Side Effects of Statins May Be Tolerable

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Many people stop taking cholesterol-lowering statins due to muscle pain or nausea, but most people are able to resume taking a different type of the same drug.

Statins are among the most prescribed medications in the U.S., with one in four Americans over age 45 years relying on the drugs to lower cholesterol, according to the latest government statistics. But recent reports about their side effects, including serious muscle weakness, memory loss and an increased risk of diabetes, prompted many to discontinue the medications, at least temporarily.

In a study of more than 107,835 patients prescribed statins between 2000 and 2008, about 20% reported experiencing a side effect such as muscle pain or nausea related to the drugs, and about half of these patients stopped taking the statin. But more than 90% of these patients who started taking statins again, often turning to a different version of the drug, were able to tolerate the medications the second time around.

(MORE: FDA Warns Statin Users of Memory Loss and Diabetes Risks)

Published in the Annals of Internal Medicine, the findings encourage both patients and physicians to consider restarting statin therapy, even if side effects lead them to stop for a brief period of time. A previous investigation of how discontinuing statin therapy could affect patients wasn’t so optimistic; in 2006 researchers reported at the annual meeting of the American College of Cardiology that patients who stopped taking their statins saw an increase in their LDL cholesterol and inflammation levels, both of which increase the risk for heart disease.

That study, however, involved a relatively small number of patients — 566 — so Dr. Alex Turchin, of the Division of Endocrinology at Brigham and Women’s Hospital and his colleagues set out to study the effect in a larger group of people. “There’s the dichotomy of what we see in the front-lines of  routine clinical care and what’s coming out of clinical trials,” says Turchin, the study’s senior author. “In routine clinical care, we hear all the time from doctors or patients that they develop side effects to statins and that they have to stop statins. On the other hand, if you look at data from clinical trials, which compare statins to placebos, the incidence of side effects is almost the same between the statins and the placebo. So there was this discrepancy between the anecdotal experience and rigorously done studies. We wanted to do a more quantitative study to see what is actually going on.”

MORE: Study: Taking Statins May Help Prevent Death from Flu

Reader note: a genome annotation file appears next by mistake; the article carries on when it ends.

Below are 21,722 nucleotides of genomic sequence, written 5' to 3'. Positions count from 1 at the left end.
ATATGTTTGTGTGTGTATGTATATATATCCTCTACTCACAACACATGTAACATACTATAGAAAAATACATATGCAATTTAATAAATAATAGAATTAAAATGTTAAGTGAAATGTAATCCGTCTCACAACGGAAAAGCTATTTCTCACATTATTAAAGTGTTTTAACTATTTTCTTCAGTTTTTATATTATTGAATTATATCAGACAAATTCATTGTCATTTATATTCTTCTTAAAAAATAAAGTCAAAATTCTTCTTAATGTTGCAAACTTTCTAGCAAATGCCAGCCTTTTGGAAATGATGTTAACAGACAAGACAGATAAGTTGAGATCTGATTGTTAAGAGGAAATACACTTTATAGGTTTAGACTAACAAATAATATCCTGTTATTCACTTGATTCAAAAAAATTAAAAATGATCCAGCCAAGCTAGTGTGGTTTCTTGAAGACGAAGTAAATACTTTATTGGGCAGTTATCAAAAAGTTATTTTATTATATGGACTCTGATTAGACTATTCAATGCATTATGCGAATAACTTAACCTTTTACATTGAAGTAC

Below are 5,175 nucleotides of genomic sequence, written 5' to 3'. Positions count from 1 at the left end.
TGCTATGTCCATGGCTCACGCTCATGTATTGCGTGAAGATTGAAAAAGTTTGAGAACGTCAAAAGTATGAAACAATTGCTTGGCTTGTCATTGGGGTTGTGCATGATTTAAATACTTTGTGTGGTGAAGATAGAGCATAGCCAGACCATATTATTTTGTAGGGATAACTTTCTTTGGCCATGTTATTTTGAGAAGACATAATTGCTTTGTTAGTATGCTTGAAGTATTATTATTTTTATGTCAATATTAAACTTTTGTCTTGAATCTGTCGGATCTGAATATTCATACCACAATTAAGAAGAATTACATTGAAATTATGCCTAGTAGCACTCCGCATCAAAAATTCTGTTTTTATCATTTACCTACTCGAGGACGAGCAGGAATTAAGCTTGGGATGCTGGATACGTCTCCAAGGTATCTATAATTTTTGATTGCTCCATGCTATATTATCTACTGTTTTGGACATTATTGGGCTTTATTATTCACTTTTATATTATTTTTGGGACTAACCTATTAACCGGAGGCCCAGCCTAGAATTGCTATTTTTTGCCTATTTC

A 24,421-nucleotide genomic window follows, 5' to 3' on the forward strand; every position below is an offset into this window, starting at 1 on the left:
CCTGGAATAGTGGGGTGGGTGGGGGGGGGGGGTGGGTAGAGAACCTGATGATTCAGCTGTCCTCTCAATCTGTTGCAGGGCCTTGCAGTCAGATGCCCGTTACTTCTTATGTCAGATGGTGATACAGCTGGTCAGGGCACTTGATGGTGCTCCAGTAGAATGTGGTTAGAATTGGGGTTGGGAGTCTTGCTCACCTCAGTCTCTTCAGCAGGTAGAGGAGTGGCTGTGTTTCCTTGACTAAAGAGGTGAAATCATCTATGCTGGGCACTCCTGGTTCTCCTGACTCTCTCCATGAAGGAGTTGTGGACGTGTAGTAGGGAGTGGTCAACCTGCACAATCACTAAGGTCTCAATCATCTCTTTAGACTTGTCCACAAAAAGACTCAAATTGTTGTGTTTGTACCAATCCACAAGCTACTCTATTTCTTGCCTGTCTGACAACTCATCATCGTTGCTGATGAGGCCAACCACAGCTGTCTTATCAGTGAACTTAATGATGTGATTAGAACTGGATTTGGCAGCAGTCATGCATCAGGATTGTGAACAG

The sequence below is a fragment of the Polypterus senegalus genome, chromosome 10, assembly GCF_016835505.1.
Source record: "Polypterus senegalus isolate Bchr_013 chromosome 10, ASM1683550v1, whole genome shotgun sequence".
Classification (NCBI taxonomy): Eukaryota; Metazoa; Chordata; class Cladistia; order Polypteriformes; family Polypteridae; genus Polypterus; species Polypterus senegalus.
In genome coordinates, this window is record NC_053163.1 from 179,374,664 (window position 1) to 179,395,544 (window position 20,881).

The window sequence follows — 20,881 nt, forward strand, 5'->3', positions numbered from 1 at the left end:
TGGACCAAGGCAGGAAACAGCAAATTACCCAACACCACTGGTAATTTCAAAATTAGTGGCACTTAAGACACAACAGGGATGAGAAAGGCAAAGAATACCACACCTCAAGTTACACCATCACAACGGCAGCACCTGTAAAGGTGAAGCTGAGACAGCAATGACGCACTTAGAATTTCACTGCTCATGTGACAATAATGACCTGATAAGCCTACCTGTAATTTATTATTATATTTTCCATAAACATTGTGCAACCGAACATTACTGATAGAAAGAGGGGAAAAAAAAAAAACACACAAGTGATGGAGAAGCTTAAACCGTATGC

Turchin and his team reviewed medical records and doctors’ notes of the study participants from two different Boston hospitals. The majority who stopped using statins due to minor side effects were prescribed the drugs again within a year, and over 90% were still taking the statins within the year after they reported quitting. Some were taking the same statin, and others were taking a different type or at a different dosage.

The results suggest that the side effects may be tolerable, or, by switching to another brand or dose of statin, even avoidable. The findings underscore the importance of balancing the benefits and risks of the medications; most studies show that the ability to control cholesterol and inflammation in heart patients outweighs the adverse effects of the drugs. “Statins are one of the few classes of medications that we actually know save lives. There have been many studies that showed statins decrease all-cause mortality in both patients with a high-risk of heart disease and individuals who just have high cholesterol with no known heart disease,” says Turchin. “This has not been unequivocally shown for other cholesterol lowering medications; just for statins. Generally there are not many medications out there which we can reliably say they save lives.”

(MORE: Who Should Take Statins? The Debate Continues)

The study should reassure patients who want to take advantage of the cholesterol-lowering and inflammation-controlling benefits of statins but are concerned about side effects; if one statin produces too many adverse events, then they should talk to their doctor about their complaints and consider switching to another statin, says Turchin. “Many patients can actually tolerate these literally life-saving drugs even if they may have had a side effect to one of them if [they] try a new version or a lower dose,” he says. Such discussions are crucial if patients want to improve their heart health but protect themselves from some of the potential risks associated with these medications. And researchers say that as useful as medications like statins are in extending lives and lowering risk of heart disease, they’re even more effective when combined with a healthy diet and regular exercise.